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Discussion in 'All Catfishing' started by Bryan8552, Sep 17, 2008.
Man talk about fish populations going south in a hurry:angry:!!!! It just shows how lucky we are at this point in time. But also shows us that we need to stick up for what we believe in and fight for it. Everyone needs to voice an opinion for our sport and when groups such as peta and the animal rights attivest try their tricks we need to stand and fight for our right to hunt and fish.
Stupidest thing I've ever heard.I don't see how this benefits the people OR the fish.I'm not one to intentionally break laws but some rules simply don't make much sense and if I catch something I don't want you better believe it's going back.
I read the article and find it hard to find the meaning or intent behind such rules. I've always thought c&r was a good thing. Perhaps requiring a little instruction before being issued a fishing license is not so bad, but saying you have to kill the fish you catch? Why?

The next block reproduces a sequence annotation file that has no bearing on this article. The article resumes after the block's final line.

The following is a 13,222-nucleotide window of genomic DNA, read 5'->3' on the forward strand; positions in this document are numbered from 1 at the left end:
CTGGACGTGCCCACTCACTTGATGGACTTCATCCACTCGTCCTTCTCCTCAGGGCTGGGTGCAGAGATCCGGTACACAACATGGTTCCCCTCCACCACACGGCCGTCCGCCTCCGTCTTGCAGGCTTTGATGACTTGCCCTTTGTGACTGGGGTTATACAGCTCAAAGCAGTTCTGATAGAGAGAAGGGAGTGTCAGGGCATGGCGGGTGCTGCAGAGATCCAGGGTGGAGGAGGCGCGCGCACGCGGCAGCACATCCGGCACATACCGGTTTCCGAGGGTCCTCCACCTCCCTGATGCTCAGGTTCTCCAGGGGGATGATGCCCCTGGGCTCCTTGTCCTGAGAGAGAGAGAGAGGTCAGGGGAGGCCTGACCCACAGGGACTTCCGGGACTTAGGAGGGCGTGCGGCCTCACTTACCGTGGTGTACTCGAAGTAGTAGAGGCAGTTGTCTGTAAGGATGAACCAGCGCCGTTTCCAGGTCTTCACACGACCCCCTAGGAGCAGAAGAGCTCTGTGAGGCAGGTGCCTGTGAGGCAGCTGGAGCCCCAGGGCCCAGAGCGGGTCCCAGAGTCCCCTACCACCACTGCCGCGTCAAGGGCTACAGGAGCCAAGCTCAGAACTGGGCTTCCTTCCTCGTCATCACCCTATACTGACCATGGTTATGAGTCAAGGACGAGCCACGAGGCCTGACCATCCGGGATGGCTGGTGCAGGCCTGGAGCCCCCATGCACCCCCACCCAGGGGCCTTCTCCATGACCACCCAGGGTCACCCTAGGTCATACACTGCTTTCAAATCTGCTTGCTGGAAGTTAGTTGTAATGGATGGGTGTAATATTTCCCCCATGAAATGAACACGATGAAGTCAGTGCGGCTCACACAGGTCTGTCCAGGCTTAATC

That is the bigest croc of s*%t i ever heard of, what kind of goverment do they have. What are they thinking?
i honestly never heard of something so pointless, why kill a fish if its been caught? its like putting it to death for like, a hard crime or something, (i will kill you now, because you are a fish, and i caught you) wow
and i wonder what the instruction/class thing tells you...
They're saying that the reason for the law is..... Fish suffer undue stress and pain when caught and released, so you should kill them immediately upon catching them. My guess would be that the use of barbless hooks is to prevent causing pain to the fish when removing the hook, just before busting him in the head with the club. It's my understanding that barbless hooks have been mandatory in The UK for some time now, and that many anglers put antibiotics on the hook wound just before releasing them.
Switzerland is a very old country. They're much farther along developmentally, as a country, than we are here in the US. But, rest assured that we're headed their way, on a straight course.